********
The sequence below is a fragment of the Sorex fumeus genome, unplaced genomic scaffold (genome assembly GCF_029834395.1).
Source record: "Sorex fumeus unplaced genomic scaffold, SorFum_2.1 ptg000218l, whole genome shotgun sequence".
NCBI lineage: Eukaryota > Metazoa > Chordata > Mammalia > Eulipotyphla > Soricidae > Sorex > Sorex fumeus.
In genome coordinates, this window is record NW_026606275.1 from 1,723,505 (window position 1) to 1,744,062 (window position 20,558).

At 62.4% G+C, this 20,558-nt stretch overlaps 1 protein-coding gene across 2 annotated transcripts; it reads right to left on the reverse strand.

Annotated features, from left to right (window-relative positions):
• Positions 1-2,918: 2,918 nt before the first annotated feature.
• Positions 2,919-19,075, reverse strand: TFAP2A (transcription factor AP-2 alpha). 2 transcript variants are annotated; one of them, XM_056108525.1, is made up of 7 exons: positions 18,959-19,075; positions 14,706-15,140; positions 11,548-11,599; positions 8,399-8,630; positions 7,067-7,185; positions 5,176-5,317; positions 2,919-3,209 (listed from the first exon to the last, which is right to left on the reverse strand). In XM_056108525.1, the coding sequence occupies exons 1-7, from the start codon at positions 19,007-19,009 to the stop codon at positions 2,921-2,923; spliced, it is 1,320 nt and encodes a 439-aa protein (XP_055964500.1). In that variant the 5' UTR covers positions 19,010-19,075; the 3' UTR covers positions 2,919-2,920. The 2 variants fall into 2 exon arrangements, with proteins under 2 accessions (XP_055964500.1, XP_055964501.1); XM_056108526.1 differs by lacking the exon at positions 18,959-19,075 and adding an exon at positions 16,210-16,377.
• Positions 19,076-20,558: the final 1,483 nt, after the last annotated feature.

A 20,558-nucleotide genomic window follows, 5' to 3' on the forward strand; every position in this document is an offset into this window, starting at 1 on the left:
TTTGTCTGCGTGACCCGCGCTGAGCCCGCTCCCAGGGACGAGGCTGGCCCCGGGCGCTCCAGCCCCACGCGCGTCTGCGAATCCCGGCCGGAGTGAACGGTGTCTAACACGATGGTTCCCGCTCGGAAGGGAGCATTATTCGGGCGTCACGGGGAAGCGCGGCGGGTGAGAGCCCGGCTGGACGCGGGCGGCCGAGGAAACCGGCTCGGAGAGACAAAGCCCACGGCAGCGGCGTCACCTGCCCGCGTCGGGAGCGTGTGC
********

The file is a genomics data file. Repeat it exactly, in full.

The sequence below is a fragment of the Sorex fumeus genome, unplaced genomic scaffold (genome assembly GCF_029834395.1).
Source record: "Sorex fumeus unplaced genomic scaffold, SorFum_2.1 ptg000218l, whole genome shotgun sequence".
NCBI lineage: Eukaryota > Metazoa > Chordata > Mammalia > Eulipotyphla > Soricidae > Sorex > Sorex fumeus.
In genome coordinates, this window is record NW_026606275.1 from 1,723,505 (window position 1) to 1,744,062 (window position 20,558).

At 62.4% G+C, this 20,558-nt stretch overlaps 1 protein-coding gene across 2 annotated transcripts; it reads right to left on the reverse strand.

Annotated features, from left to right (window-relative positions):
• Positions 1-2,918: 2,918 nt before the first annotated feature.
• Positions 2,919-19,075, reverse strand: TFAP2A (transcription factor AP-2 alpha). 2 transcript variants are annotated; one of them, XM_056108525.1, is made up of 7 exons: positions 18,959-19,075; positions 14,706-15,140; positions 11,548-11,599; positions 8,399-8,630; positions 7,067-7,185; positions 5,176-5,317; positions 2,919-3,209 (listed from the first exon to the last, which is right to left on the reverse strand). In XM_056108525.1, the coding sequence occupies exons 1-7, from the start codon at positions 19,007-19,009 to the stop codon at positions 2,921-2,923; spliced, it is 1,320 nt and encodes a 439-aa protein (XP_055964500.1). In that variant the 5' UTR covers positions 19,010-19,075; the 3' UTR covers positions 2,919-2,920. The 2 variants fall into 2 exon arrangements, with proteins under 2 accessions (XP_055964500.1, XP_055964501.1); XM_056108526.1 differs by lacking the exon at positions 18,959-19,075 and adding an exon at positions 16,210-16,377.
• Positions 19,076-20,558: the final 1,483 nt, after the last annotated feature.

A 20,558-nucleotide genomic window follows, 5' to 3' on the forward strand; every position in this document is an offset into this window, starting at 1 on the left:
TTTGTCTGCGTGACCCGCGCTGAGCCCGCTCCCAGGGACGAGGCTGGCCCCGGGCGCTCCAGCCCCACGCGCGTCTGCGAATCCCGGCCGGAGTGAACGGTGTCTAACACGATGGTTCCCGCTCGGAAGGGAGCATTATTCGGGCGTCACGGGGAAGCGCGGCGGGTGAGAGCCCGGCTGGACGCGGGCGGCCGAGGAAACCGGCTCGGAGAGACAAAGCCCACGGCAGCGGCGTCACCTGCCCGCGTCGGGAGCGTGTGC